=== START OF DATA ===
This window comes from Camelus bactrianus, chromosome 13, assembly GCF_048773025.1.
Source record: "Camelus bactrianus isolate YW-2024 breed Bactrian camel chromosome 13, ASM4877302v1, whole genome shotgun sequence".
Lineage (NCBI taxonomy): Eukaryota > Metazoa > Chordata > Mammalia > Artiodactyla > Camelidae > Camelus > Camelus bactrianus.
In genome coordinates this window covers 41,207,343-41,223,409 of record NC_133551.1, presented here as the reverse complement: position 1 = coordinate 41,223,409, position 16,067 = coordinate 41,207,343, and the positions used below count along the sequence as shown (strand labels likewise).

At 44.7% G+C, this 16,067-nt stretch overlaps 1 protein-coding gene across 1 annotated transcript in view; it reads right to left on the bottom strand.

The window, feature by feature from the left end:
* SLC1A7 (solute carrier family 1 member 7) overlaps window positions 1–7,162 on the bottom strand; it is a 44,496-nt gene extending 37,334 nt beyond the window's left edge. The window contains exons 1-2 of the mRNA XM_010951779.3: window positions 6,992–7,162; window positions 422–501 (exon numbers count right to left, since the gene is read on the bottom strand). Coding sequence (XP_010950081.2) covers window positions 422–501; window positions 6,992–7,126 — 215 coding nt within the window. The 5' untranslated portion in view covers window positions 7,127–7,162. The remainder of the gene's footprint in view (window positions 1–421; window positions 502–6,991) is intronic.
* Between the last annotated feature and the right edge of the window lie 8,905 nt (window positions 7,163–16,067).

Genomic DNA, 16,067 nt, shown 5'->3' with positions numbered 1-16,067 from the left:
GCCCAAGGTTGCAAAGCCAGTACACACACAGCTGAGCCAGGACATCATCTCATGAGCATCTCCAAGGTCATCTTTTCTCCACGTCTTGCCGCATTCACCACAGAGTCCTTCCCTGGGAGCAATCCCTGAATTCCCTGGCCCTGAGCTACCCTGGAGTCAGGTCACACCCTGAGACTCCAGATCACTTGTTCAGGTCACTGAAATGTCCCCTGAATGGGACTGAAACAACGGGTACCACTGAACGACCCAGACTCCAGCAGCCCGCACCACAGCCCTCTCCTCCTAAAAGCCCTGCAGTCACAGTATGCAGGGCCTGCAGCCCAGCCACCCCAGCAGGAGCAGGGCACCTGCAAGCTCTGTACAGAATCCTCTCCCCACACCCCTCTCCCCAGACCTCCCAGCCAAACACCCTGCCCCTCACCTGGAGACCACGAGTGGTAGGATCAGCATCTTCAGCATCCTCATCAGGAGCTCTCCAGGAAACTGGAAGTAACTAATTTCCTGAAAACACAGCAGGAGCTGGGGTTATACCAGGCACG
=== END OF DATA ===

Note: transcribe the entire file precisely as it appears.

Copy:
This window comes from Camelus bactrianus, chromosome 13, assembly GCF_048773025.1.
Source record: "Camelus bactrianus isolate YW-2024 breed Bactrian camel chromosome 13, ASM4877302v1, whole genome shotgun sequence".
Lineage (NCBI taxonomy): Eukaryota > Metazoa > Chordata > Mammalia > Artiodactyla > Camelidae > Camelus > Camelus bactrianus.
In genome coordinates this window covers 41,207,343-41,223,409 of record NC_133551.1, presented here as the reverse complement: position 1 = coordinate 41,223,409, position 16,067 = coordinate 41,207,343, and the positions used below count along the sequence as shown (strand labels likewise).

At 44.7% G+C, this 16,067-nt stretch overlaps 1 protein-coding gene across 1 annotated transcript in view; it reads right to left on the bottom strand.

The window, feature by feature from the left end:
* SLC1A7 (solute carrier family 1 member 7) overlaps window positions 1–7,162 on the bottom strand; it is a 44,496-nt gene extending 37,334 nt beyond the window's left edge. The window contains exons 1-2 of the mRNA XM_010951779.3: window positions 6,992–7,162; window positions 422–501 (exon numbers count right to left, since the gene is read on the bottom strand). Coding sequence (XP_010950081.2) covers window positions 422–501; window positions 6,992–7,126 — 215 coding nt within the window. The 5' untranslated portion in view covers window positions 7,127–7,162. The remainder of the gene's footprint in view (window positions 1–421; window positions 502–6,991) is intronic.
* Between the last annotated feature and the right edge of the window lie 8,905 nt (window positions 7,163–16,067).

Genomic DNA, 16,067 nt, shown 5'->3' with positions numbered 1-16,067 from the left:
GCCCAAGGTTGCAAAGCCAGTACACACACAGCTGAGCCAGGACATCATCTCATGAGCATCTCCAAGGTCATCTTTTCTCCACGTCTTGCCGCATTCACCACAGAGTCCTTCCCTGGGAGCAATCCCTGAATTCCCTGGCCCTGAGCTACCCTGGAGTCAGGTCACACCCTGAGACTCCAGATCACTTGTTCAGGTCACTGAAATGTCCCCTGAATGGGACTGAAACAACGGGTACCACTGAACGACCCAGACTCCAGCAGCCCGCACCACAGCCCTCTCCTCCTAAAAGCCCTGCAGTCACAGTATGCAGGGCCTGCAGCCCAGCCACCCCAGCAGGAGCAGGGCACCTGCAAGCTCTGTACAGAATCCTCTCCCCACACCCCTCTCCCCAGACCTCCCAGCCAAACACCCTGCCCCTCACCTGGAGACCACGAGTGGTAGGATCAGCATCTTCAGCATCCTCATCAGGAGCTCTCCAGGAAACTGGAAGTAACTAATTTCCTGAAAACACAGCAGGAGCTGGGGTTATACCAGGCACG